I have seen the future and it is Comcast.  No, really!  Comcast is staging one of the biggest brand renaissance comebacks ever.  I predict it will be right up there with Apple, GM, Marvel, and Lego.  Personally, I would add my favorite, Delta Airlines, in the “comeback kid” category.


Now, for the backstory.


I was invited, along with a dozen customer experience gurus, to spend a day with Comcast leadership in their brand-new, just-opened Comcast Technology Center in Philly.  We were there to be briefed on where Comcast has been, where they are, and, wait for it…where they are going.  It was awesome, enlightening, and refreshing.  I was joined by such customer experience heavy hitters as Jeanne Bliss, Shep Hyken, Scott McKain, Steve Curtin, Adam Toporek, John DiJulius, and our chief inviter and host, Jay Baer along with Comcast Chief Customer Experience Officer, Charlie Herrin.  Google their names and you will see the invitees write the best-sellers and dazzle huge audiences as keynote speakers.


The day began with a write-it-down line from one of their top technology people, “I never knew I always wanted this.”  While the line related to his daughter’s opening a gift, it could fit the quest of any customer-centric organization.  More than skating to where the puck will be, it signaled deep customer understanding, deliberate dreaming, with a heavy dose of humility.  Discovery is most profound when we are open to being amazed by its wonder.  Insight is most pure when we are intensely curious without an ounce of need-to-prove.  We witnessed every Comcast leader bubbling over with humility and curiosity.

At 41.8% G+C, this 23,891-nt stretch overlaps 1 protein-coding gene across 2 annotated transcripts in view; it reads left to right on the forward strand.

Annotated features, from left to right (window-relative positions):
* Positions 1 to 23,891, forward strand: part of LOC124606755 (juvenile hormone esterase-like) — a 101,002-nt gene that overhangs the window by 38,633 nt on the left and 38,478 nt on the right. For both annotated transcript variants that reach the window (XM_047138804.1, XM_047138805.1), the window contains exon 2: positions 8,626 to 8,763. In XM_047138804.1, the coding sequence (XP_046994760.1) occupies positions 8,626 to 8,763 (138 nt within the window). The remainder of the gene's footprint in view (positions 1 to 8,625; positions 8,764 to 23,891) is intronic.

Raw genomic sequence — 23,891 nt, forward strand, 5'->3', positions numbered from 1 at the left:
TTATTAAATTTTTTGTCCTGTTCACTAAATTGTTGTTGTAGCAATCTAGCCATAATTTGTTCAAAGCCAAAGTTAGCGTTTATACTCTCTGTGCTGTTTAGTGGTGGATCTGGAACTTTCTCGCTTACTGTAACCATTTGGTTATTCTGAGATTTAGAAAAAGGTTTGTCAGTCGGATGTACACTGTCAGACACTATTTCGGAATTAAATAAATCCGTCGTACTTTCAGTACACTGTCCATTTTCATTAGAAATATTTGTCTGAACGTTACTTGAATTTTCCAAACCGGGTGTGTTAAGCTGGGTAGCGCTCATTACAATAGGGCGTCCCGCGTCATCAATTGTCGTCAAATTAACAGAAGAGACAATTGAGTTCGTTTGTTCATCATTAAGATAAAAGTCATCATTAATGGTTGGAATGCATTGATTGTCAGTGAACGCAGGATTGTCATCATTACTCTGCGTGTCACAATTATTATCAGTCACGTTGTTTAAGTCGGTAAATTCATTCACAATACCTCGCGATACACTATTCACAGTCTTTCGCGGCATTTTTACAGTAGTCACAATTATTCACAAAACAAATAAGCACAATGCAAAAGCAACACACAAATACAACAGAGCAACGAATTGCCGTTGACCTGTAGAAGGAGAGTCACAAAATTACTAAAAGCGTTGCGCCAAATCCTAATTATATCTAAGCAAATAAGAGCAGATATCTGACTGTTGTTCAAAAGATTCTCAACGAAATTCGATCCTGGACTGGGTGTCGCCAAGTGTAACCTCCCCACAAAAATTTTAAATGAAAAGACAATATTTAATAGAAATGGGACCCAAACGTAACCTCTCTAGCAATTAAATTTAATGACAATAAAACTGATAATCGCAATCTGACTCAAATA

Now, the cynics will claim we were wined and dined so we would write pro-Comcast blogs and articles like this one.  We all agreed there may have been a modicum of self-serving intent behind their generosity.  After all, their customer service reputation has been a poster child for what not to do.  Yet, their honest desire to succeed by delivering an experience that will grow promoters was unmistakable.  Their questions were sincere; their interest in our perspectives was genuine.  We might have been there for them to show but more than that, we were there for them to learn.  We could feel a turnaround in the making.


So, stay tuned for big things to come from a brand that was in the intensive care unit of the marketplace.  They could be an instructive model for all who lost their way and relied on their customers to guide them back.

image via pixabay